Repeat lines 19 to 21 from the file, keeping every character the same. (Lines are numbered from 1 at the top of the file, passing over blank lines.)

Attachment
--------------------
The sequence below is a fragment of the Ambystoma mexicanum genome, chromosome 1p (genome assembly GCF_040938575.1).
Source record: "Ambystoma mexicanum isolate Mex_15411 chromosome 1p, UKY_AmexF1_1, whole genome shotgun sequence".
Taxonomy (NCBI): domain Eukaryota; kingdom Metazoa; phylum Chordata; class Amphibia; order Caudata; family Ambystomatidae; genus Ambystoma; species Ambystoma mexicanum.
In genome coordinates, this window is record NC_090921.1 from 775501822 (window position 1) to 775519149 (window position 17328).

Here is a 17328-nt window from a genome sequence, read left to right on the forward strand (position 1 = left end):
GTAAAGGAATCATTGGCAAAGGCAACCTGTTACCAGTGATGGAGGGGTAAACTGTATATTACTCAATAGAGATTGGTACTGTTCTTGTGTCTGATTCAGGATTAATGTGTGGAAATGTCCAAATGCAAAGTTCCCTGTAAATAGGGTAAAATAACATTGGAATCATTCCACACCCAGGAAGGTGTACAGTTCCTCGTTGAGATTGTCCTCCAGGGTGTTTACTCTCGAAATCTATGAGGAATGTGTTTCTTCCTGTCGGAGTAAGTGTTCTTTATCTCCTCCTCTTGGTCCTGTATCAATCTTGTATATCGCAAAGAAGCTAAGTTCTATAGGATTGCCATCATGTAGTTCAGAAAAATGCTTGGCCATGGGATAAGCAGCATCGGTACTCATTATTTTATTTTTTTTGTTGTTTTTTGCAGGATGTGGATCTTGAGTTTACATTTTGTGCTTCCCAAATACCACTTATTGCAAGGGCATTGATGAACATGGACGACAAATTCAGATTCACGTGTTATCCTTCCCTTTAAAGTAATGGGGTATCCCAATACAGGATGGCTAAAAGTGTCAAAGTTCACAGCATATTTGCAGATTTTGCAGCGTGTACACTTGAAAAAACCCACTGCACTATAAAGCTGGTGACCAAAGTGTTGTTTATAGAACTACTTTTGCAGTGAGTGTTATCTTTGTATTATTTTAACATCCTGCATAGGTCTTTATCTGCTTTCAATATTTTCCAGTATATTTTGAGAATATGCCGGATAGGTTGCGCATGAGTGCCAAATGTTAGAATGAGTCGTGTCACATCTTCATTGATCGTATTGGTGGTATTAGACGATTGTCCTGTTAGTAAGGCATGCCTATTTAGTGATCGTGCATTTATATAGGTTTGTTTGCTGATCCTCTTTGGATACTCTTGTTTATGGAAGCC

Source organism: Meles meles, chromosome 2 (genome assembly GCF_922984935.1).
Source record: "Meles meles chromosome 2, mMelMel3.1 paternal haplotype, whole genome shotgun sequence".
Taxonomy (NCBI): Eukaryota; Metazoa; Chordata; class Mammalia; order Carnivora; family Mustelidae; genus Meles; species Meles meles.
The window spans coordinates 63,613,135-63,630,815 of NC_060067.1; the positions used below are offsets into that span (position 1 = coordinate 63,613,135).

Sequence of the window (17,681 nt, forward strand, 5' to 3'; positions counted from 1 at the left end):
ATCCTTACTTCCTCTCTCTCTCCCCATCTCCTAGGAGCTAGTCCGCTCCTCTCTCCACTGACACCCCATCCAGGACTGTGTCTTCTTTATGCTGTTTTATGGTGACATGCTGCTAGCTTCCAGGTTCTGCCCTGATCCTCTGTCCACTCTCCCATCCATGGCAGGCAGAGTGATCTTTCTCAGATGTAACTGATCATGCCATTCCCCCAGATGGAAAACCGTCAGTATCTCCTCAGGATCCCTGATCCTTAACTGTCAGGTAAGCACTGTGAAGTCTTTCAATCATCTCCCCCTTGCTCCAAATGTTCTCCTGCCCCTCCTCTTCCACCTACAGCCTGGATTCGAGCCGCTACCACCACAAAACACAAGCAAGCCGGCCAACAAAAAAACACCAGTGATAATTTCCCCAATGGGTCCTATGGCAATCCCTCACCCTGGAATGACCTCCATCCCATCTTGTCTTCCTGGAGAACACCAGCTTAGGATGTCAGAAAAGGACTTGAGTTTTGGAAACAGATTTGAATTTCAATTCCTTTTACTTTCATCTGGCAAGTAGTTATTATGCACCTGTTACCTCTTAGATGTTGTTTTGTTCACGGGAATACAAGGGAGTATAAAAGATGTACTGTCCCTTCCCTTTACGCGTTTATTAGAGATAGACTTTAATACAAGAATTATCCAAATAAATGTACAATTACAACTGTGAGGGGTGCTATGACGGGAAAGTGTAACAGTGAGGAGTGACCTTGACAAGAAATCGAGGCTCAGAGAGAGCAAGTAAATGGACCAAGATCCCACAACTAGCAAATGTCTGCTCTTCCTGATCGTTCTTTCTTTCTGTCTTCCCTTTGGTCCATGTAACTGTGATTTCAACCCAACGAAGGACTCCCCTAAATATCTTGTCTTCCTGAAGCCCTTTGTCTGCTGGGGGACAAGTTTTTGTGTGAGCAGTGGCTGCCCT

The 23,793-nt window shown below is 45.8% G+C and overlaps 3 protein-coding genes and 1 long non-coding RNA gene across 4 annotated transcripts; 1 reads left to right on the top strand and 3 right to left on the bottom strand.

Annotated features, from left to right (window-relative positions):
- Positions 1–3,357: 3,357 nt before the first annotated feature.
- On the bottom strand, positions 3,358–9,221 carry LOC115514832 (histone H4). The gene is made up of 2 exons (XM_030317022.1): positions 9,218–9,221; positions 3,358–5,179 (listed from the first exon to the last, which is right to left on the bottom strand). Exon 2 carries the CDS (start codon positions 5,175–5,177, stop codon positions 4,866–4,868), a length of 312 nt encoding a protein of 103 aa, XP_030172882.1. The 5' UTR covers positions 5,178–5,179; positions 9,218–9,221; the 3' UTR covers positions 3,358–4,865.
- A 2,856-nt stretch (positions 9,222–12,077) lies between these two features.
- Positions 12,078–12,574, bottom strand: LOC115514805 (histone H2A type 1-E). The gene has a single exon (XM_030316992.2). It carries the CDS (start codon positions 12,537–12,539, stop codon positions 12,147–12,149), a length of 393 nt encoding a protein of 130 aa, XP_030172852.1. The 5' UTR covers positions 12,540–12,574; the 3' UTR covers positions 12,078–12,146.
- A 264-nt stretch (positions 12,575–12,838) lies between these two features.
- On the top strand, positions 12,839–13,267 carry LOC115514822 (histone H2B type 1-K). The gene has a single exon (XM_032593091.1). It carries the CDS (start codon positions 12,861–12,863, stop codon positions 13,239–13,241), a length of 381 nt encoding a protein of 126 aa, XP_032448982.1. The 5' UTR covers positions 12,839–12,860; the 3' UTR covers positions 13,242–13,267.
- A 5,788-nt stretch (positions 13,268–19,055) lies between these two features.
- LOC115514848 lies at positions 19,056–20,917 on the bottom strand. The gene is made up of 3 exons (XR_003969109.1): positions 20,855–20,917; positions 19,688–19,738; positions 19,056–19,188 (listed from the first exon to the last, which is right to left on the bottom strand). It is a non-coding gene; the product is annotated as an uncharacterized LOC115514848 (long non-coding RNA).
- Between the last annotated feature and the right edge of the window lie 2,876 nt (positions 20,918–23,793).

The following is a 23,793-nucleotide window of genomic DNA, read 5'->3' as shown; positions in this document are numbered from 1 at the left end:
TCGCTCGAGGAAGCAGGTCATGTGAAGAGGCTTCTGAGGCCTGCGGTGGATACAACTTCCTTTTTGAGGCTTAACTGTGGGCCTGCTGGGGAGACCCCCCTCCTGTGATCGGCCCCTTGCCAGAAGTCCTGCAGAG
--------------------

- A 264-nt stretch (positions 12,575–12,838) lies between these two features.
- On the top strand, positions 12,839–13,267 carry LOC115514822 (histone H2B type 1-K). The gene has a single exon (XM_032593091.1). It carries the CDS (start codon positions 12,861–12,863, stop codon positions 13,239–13,241), a length of 381 nt encoding a protein of 126 aa, XP_032448982.1. The 5' UTR covers positions 12,839–12,860; the 3' UTR covers positions 13,242–13,267.
- A 5,788-nt stretch (positions 13,268–19,055) lies between these two features.